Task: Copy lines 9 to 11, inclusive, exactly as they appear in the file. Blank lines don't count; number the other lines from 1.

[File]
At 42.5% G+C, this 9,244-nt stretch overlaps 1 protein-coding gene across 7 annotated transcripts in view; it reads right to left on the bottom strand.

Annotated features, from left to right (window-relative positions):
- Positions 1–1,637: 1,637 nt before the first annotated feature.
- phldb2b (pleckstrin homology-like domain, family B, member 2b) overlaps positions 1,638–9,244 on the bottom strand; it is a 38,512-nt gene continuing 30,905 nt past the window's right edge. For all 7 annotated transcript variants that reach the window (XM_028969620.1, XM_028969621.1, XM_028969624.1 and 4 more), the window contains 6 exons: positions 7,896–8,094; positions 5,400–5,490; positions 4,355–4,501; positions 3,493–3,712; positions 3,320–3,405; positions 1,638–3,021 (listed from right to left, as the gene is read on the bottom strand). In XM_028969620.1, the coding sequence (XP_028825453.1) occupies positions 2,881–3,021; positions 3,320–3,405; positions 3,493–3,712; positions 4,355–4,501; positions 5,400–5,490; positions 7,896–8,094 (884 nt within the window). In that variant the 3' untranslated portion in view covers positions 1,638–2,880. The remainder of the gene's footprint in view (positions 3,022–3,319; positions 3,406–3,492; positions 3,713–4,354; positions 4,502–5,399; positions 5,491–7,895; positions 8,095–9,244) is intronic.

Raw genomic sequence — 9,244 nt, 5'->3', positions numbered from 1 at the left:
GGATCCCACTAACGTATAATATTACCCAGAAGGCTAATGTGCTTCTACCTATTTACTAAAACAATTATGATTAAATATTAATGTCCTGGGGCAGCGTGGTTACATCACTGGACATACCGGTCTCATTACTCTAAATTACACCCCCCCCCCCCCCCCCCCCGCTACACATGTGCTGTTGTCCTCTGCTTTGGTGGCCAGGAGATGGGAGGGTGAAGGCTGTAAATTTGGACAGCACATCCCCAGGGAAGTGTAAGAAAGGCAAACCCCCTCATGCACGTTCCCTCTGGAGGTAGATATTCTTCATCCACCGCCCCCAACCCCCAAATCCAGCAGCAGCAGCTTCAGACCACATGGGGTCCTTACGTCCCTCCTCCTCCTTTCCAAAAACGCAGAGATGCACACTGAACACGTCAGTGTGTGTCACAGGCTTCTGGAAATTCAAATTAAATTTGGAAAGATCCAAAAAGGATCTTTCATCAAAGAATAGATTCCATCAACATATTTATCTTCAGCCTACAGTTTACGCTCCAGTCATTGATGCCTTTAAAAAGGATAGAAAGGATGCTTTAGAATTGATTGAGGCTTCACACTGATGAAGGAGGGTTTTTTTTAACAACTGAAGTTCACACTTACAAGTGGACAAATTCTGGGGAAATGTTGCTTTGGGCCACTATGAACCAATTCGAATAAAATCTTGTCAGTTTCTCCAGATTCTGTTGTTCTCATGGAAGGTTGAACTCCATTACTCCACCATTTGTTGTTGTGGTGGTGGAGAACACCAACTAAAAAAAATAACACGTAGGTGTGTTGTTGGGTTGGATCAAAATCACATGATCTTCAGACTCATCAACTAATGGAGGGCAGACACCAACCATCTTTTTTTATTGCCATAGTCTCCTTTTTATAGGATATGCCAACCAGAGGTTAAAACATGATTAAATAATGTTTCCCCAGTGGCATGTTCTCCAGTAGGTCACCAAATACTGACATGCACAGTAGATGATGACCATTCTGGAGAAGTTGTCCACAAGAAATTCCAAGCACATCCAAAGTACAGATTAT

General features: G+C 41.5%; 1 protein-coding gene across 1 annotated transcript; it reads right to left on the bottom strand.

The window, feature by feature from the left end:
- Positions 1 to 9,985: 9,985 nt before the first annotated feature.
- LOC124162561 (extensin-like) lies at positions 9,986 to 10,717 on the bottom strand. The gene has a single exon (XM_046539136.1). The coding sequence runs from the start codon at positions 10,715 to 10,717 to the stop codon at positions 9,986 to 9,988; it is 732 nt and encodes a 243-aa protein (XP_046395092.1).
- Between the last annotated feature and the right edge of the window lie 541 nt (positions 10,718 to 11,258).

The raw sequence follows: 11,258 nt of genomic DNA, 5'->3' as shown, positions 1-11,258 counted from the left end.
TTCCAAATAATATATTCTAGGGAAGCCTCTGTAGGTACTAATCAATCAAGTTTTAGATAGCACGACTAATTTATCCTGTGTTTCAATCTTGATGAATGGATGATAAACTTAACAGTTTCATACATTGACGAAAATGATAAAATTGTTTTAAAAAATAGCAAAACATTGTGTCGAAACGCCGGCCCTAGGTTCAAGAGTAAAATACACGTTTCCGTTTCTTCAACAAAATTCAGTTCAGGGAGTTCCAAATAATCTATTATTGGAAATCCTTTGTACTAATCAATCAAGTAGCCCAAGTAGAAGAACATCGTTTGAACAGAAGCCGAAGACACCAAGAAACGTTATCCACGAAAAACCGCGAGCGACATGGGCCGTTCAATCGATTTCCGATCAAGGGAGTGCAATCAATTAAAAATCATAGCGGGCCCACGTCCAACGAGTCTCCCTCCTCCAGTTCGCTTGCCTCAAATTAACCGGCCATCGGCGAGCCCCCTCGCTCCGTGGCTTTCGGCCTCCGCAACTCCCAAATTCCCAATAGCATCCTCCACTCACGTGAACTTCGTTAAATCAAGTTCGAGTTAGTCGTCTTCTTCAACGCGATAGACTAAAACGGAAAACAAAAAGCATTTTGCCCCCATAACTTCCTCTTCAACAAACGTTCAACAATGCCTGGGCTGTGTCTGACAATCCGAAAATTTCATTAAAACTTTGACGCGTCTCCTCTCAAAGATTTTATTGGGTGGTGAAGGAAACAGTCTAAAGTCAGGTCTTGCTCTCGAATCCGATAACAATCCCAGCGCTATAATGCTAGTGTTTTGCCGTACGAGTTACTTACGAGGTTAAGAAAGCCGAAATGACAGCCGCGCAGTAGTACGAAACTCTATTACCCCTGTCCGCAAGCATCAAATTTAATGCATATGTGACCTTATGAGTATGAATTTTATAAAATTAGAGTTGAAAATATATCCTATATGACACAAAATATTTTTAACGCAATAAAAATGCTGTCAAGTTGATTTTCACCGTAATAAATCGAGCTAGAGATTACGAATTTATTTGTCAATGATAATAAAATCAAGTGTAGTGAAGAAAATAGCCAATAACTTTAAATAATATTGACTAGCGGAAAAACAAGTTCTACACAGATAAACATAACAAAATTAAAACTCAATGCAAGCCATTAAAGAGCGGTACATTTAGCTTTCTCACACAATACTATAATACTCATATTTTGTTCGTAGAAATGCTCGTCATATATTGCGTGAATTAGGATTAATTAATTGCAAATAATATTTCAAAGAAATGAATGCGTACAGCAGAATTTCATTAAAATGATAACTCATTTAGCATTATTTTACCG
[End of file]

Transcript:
- Positions 1 to 9,985: 9,985 nt before the first annotated feature.
- LOC124162561 (extensin-like) lies at positions 9,986 to 10,717 on the bottom strand. The gene has a single exon (XM_046539136.1). The coding sequence runs from the start codon at positions 10,715 to 10,717 to the stop codon at positions 9,986 to 9,988; it is 732 nt and encodes a 243-aa protein (XP_046395092.1).
- Between the last annotated feature and the right edge of the window lie 541 nt (positions 10,718 to 11,258).